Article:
Q&A: Elise James-DeCruise — Brands Hold Great Responsibility to Craft Culturally Appropriate Messages

September 18, 2019 — by MediaMath0


Originally posted on Branding in Asia.

As MediaMath’s Head of Multicultural Marketing and Inclusion, Elise James-Decruise is tasked with instilling “a strong sense of inclusivity and cultural understanding across its services and offerings,” along with creating greater diversity across the AdTech industry as a whole.

That’s a sizable task as well as a profoundly important path to be on, and one that James-Decruise feels she was destined to take since childhood.

“Raised by two parents who were educators and cared deeply about creating equal opportunities and access for all students, it was only a matter of time that I would naturally gravitate toward a profession in education and D&I,” she told us during a recent conversation from her office in New York.

Now coming up on eight years since joining MediaMath, James-Decruise previously founded and led the company’s global educational arm New Marketing Institute, which includes internal and external training initiatives, certification, enterprise education, and global program development.

Prior to joining MediaMath, after working in the financial sector as a global trainer at Thomson Financial, she held learning & development positions at KMPG and She also worked at Right Media – which was acquired by Yahoo in 2007 for a reported $680 million.

We recently caught up with Elise James-Decruise to learn more about her mission at MediaMath and in the industry, along with her thoughts on how the AdTech world is doing in its inclusivity quest, organizations that she thinks stand out in their efforts, “spreading the digital dividends of programmatic,” and more.

To read the rest of the post please click here.


Investing in Talent Behind the Tech: A Q&A with our New SVP of Professional Services, TJ Ceballos

September 13, 2019 — by Cameron Williams0


TJ Ceballos is a 15-year media experienced titan.

Back in May, we had the pleasure of welcoming TJ Ceballos to the Professional Services team as Senior Vice President, Strategy and Operations. In this role, TJ is helping the company with scaling Professional Services teams, focusing on seamless customer engagements and deepening the commitment to ensure customers get the most out of their investment in partnership with MediaMath.

“Our team is growing and scaling to meet the needs of our clients, who increasingly look to consultative partners to help them navigate the world of programmatic. As the industry is progressing and evolving and as our technology is progressing and evolving, so does the expectation of our clients and partners to have a trusted advisor,” said Anna Grodecka-Grad, Chief Services Officer, MediaMath. “Our continued and accelerated growth requires expertise that will support our efforts on a global scale, and the depth of TJ’s experience is a perfect fit.”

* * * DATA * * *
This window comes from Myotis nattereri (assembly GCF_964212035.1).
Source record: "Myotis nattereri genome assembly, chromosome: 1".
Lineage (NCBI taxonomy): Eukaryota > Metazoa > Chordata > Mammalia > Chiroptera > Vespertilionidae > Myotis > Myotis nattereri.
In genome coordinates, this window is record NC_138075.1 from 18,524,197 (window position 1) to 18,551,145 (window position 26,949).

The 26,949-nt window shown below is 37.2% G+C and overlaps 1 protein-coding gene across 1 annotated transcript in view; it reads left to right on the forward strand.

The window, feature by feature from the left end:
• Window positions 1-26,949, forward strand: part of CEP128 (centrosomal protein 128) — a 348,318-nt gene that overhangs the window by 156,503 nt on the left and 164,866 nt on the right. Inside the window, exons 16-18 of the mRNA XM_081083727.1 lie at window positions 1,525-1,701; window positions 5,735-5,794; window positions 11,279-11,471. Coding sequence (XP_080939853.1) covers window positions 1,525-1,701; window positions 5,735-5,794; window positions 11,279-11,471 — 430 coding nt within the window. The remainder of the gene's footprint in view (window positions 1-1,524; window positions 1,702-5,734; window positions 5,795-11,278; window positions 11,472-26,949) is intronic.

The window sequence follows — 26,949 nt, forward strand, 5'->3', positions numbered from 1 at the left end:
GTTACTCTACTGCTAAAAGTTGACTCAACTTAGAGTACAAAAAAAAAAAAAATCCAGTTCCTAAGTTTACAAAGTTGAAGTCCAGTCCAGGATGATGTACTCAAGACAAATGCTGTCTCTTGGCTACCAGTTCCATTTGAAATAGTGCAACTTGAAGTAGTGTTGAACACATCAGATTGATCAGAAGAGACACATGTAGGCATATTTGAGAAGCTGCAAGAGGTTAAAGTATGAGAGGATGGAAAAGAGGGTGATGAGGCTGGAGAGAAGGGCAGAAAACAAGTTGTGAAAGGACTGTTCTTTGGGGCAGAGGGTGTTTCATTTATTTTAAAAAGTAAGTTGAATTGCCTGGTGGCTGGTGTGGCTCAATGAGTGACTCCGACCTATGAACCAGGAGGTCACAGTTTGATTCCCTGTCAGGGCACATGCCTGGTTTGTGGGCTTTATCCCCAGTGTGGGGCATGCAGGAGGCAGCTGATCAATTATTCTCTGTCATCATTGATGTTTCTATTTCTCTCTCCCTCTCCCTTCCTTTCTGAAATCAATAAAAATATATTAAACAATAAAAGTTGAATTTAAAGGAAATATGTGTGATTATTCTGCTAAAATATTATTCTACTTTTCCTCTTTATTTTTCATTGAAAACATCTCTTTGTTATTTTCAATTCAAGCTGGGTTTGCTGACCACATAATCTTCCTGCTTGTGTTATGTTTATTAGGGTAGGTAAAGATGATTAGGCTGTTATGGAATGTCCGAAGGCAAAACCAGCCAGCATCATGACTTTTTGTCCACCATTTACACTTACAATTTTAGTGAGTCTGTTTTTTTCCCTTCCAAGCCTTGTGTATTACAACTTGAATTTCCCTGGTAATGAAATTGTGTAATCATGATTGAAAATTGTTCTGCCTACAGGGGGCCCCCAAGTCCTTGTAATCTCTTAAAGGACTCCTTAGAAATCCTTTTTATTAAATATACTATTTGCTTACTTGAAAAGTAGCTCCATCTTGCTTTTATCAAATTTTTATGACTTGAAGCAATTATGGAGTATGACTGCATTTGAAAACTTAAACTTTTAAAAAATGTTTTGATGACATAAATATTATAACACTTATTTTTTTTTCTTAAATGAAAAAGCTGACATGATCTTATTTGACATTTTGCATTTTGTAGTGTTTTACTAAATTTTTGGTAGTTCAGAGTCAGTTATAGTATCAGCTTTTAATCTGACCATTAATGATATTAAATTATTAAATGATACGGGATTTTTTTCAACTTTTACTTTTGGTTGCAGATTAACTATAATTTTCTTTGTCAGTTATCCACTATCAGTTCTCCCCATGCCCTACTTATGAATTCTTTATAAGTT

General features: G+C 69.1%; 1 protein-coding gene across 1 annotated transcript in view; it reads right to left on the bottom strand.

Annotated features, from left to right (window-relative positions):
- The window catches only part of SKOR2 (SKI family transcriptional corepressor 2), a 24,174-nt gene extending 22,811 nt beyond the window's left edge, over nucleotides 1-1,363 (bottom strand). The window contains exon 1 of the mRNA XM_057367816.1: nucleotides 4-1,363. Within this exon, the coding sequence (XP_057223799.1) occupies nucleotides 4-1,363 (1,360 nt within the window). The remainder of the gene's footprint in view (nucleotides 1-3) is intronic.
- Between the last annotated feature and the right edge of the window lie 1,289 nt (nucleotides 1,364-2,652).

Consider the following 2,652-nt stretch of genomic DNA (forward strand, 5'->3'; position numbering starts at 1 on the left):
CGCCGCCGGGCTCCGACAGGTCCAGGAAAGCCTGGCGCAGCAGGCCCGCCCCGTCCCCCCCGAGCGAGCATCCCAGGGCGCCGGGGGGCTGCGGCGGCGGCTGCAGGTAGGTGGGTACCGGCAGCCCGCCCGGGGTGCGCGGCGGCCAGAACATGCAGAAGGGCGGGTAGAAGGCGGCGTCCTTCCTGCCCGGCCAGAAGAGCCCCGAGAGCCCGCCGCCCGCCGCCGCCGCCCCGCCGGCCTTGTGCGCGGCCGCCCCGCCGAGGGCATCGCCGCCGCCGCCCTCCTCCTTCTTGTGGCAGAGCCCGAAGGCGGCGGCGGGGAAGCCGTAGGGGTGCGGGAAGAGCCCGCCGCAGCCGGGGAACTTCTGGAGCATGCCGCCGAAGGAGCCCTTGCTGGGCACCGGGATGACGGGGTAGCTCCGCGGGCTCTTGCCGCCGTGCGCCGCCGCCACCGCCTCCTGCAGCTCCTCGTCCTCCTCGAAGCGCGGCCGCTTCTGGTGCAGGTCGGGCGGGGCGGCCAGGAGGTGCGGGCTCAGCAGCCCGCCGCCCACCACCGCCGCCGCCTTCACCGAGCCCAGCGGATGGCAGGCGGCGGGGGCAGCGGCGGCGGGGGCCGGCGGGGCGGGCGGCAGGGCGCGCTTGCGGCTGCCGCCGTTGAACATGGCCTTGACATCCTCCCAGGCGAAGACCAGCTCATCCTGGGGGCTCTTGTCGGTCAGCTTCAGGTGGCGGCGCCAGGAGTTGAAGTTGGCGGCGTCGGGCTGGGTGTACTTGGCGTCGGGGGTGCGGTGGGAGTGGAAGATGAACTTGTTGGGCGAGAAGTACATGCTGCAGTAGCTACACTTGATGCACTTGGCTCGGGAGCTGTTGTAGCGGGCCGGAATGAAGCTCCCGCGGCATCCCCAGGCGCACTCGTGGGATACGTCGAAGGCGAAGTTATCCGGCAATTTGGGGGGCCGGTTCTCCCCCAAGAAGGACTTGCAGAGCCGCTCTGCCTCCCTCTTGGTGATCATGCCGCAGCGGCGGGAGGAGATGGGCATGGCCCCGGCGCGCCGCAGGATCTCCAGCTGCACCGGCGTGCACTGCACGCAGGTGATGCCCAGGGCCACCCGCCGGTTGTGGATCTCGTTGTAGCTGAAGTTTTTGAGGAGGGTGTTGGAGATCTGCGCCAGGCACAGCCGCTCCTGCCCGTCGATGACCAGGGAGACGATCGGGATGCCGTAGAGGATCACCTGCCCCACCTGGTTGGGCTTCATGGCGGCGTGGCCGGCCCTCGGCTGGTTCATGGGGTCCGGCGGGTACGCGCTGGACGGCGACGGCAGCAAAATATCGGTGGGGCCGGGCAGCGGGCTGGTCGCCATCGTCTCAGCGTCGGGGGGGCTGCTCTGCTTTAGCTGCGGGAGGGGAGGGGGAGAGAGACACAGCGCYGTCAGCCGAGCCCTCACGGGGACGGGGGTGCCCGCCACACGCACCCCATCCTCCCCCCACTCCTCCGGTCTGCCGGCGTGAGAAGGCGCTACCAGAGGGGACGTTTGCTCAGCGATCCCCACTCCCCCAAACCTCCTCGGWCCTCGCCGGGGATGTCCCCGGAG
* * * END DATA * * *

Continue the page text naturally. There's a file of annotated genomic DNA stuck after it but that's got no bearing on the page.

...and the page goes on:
I caught up with TJ to discuss his background, goals for the ProServ Team, as well as how we can continually evolve our marketing programs and strategy to reach and exceed business objectives.

What were you doing before this?

Before joining MediaMath this past May, I was GM of Enterprise Business Development at The Trade Desk. Prior to that, I worked as VP of Professional Services at Operative and VP of Solution Management at Affinity Express.

What made you decide to join MediaMath?

I was so excited about the chance to join MM’s award-winning Professional Services organization. Every organization is a reflection of its leader and this one is no exception. Anna’s commitment to the ongoing optimization of the customer lifecycle was a compelling opportunity. Her vision for the role and the potential impact to the customer experience were too amazing to pass up.

What are your short-term goals for the role?

My short-term goal is to focus on leveraging my experience in building and scaling Professional Services organizations to support the amazing leadership in place. Improve our customer engagement model and drive deeper on our commitment to ensure our customers get the most out of their investment in a partnership with MM.

What value is your remittance adding to MediaMath? To the industry?

A seasoned executive who measures his personal value on a commitment to his customers success by establishing long-lasting relationships.

How do you intend to support MediaMath’s mission to reimagine a modernized supply chain that is transparent and accountable?

I will bring a wealth of relationships and experience in programmatic industry. I will help to shape and architect the services and customer engagements required to deliver this next generation of supply ecosystem.

How do you view the intersection of talent and tech in the industry?

Success in programmatic is predicated on finding the right balance of man and machine. The ideal scenario is to map your entire offering and map the responsibilities of both to drive successful outcomes for your customers.


Executive shout out – Demands for female empowerment | DMEXCO 2019

September 12, 2019 — by MediaMath0